Some models for practice

My book provides models for practice which can moderate this inadequacy in the detection and identification of abused children. They include:

  • Models which increase disclosures and reduce the trauma of investigation in child-centred ways, drawing especially on the work of Liz Davies in London and Harrow; cooperating with confidential third-sector support projects; and evolving initiatives such as the Barnahus Children’s Houses and the Stop to Listen projects in three Scottish local authority areas. These have aimed to increase expertise, and give children more control over the pace and timing of investigations.
  • A model for proactive perpetrator-focused strategies. Imaginative joint social work-police investigations, working with the third sector, are being revived against CSE, for instance in Oxford and Renfrewshire. Mapping, surveillance, monitoring of communications and meticulous evidence-gathering can equally be deployed against all types of abuser.
  • A model for important community-wide approaches to prevention, with relevance to the wider local environment for young people. These issues have since been further highlighted through Carlene Firmin’s model of Contextual Safeguarding.

A national strategy – and assertive action online

The Welsh Government has now produced a National Action Plan against CSA. The NSPCC in both England and Scotland has called on their governments to do likewise. They echo the frustration of Matt Forde, NSPCC Scotland’s head of service, that numerous plans and initiatives exist to deal with issues such as child sexual exploitation, trafficking and harmful sexual behaviour. Yet ‘we believe it is crucial to have a joined-up approach… and want to see a strategy which puts the experiences and needs of children at the heart of it’.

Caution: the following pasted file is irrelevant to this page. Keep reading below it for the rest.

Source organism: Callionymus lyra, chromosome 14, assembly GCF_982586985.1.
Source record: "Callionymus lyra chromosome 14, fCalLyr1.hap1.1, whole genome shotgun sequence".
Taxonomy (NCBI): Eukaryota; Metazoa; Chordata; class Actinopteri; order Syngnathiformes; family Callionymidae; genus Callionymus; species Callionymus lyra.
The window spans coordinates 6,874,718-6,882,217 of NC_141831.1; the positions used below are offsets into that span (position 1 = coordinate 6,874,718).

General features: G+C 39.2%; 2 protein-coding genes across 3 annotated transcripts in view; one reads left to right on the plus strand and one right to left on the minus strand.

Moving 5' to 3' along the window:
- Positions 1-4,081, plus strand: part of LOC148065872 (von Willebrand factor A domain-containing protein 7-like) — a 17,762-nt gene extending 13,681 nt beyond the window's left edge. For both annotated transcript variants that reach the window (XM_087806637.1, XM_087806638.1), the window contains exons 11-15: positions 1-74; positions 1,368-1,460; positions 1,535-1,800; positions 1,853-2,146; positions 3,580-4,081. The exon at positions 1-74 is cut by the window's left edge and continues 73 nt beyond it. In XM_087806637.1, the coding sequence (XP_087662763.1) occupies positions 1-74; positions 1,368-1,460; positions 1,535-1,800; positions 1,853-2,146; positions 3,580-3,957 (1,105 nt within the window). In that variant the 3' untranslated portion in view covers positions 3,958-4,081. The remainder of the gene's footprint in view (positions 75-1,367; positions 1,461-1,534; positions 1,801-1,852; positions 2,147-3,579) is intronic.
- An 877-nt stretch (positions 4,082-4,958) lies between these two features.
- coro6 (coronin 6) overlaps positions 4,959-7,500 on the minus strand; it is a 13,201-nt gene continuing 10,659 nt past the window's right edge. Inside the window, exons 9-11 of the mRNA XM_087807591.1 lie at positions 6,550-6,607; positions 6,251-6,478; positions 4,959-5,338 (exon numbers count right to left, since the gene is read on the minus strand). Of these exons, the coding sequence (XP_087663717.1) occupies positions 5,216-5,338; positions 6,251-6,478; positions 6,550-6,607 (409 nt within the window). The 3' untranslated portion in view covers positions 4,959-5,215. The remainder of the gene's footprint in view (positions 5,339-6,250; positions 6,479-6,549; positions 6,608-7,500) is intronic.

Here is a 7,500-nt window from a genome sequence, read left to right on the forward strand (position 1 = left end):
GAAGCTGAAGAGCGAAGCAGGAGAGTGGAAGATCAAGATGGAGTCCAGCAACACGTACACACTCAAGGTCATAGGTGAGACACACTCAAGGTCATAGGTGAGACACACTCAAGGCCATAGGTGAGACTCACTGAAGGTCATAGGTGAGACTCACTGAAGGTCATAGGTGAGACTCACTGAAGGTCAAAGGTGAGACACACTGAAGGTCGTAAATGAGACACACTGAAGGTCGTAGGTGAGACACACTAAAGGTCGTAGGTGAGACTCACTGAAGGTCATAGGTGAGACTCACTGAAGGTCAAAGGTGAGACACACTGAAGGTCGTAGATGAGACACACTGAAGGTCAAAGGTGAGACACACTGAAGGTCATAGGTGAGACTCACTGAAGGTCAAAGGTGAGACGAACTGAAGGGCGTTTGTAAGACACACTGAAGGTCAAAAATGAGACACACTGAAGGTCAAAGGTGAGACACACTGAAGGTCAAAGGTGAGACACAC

Finally, on online issues which are now so significant in the battle against CSA: Andy Burrows, head of child safety online at the NSPCC has been one among many to have called out the failure of a regulator to legally require social networks to do ‘a better job of investing in technology, investing in safer design features heading into this crisis.’

Interpol has called for specific measures to address extra threats from the pandemic, including additional prevention and awareness campaigns for children and their carers. They want to ensure that hotlines remain open and properly staffed, with extra ways for offences to be flagged, such as free texting services and integrated reporting channels for children through gaming, social media and messaging.

Demands to regulate internet providers and invest far more resources and staffing echo the conclusion of my own book:

We need governments to say clearly that what individual parents try to do will not be nearly as influential as the holding of internet providers to closer account. Government-led strategies and priorities will not stop these massive trades, but will dent them. They will give top-level, coherent leadership on issues which leave many people in child protection feeling helpless and horrified at developments which have spiralled out of control; which, although child sexual abuse has probably existed for millennia, constitute a genuinely new and intimidating challenge.

Dr Sarah Nelson OBE has written and presented widely for decades on sexual abuse issues. Her research includes the voices of young survivors, critiques of current child protection systems and community prevention, media representations of abuse cases, and adult survivors’ experiences of mental health services. She is a former Scottish Government and Scottish Parliamentary Adviser.


Tackling Child Sexual Abuse: Radical Approaches to Prevention, Protection and Support by Sarah Nelson is available on the Policy Press website. Order here for £19.19.